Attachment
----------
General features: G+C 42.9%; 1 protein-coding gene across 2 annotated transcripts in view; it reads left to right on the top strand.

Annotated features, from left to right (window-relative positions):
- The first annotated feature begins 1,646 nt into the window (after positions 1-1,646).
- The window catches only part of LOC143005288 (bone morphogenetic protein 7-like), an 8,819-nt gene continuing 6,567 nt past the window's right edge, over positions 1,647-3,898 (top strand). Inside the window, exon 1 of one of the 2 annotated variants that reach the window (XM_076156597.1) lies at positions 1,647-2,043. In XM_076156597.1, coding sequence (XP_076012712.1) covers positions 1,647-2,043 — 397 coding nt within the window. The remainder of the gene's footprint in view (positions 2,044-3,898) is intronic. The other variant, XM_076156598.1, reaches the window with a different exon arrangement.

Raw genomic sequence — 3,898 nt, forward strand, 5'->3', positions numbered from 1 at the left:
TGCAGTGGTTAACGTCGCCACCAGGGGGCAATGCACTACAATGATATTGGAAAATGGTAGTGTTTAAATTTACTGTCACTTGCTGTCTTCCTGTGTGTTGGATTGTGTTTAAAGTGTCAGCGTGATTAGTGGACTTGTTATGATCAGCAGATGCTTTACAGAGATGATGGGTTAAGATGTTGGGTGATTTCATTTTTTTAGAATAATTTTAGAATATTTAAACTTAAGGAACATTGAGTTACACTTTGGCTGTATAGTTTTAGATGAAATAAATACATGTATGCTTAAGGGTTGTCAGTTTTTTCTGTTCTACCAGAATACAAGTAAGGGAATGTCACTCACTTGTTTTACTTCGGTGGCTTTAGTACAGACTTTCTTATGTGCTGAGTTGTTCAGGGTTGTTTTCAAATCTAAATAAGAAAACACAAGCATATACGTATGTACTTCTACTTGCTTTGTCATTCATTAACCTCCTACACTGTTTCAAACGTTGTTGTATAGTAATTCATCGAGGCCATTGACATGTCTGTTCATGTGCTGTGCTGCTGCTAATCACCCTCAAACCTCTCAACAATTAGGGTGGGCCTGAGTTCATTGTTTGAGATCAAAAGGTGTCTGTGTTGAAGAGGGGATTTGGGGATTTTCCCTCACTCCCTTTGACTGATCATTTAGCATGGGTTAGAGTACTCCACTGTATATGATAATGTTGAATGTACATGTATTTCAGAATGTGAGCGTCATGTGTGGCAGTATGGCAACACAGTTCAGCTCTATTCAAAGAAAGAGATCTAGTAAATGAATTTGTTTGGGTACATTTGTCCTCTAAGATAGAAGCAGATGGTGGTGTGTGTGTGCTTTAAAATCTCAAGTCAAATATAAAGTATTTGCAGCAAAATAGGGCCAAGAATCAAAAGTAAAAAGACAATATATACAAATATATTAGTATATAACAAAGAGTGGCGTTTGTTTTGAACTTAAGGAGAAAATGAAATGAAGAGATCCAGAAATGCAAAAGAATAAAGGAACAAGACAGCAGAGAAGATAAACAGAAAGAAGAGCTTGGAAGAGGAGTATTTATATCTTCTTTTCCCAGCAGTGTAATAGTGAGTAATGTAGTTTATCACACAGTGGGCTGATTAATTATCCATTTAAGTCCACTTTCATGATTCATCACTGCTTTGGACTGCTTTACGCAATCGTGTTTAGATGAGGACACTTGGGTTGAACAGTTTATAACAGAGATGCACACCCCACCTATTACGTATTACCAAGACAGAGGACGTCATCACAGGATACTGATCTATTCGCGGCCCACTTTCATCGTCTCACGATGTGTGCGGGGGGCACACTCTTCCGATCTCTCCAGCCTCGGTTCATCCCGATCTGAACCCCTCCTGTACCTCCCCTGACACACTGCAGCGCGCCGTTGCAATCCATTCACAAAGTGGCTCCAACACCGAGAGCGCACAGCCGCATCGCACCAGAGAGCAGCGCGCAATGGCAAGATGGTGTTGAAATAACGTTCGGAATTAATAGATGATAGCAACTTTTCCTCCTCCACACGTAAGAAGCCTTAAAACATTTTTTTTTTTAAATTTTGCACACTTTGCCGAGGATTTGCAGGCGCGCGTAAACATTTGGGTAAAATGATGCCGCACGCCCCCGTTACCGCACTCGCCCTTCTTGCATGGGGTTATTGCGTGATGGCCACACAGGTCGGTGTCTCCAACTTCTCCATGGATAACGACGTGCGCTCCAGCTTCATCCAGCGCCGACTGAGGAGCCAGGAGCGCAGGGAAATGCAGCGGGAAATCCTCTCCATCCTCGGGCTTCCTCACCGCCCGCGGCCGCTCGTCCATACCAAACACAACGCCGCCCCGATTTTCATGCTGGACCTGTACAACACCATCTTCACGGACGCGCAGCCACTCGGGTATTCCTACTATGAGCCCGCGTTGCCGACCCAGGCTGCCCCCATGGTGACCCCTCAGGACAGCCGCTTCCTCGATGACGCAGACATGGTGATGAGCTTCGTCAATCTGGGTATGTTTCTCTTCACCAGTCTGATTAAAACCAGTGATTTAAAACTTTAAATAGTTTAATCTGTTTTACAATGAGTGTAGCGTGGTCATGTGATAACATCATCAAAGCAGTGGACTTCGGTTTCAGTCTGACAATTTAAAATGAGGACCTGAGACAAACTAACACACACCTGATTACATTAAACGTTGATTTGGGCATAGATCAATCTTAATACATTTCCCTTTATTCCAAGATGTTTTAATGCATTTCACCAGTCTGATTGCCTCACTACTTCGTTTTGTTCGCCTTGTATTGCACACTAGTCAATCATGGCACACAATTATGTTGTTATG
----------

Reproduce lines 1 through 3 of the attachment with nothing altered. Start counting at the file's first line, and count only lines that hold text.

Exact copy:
General features: G+C 42.9%; 1 protein-coding gene across 2 annotated transcripts in view; it reads left to right on the top strand.

Annotated features, from left to right (window-relative positions):
- The first annotated feature begins 1,646 nt into the window (after positions 1-1,646).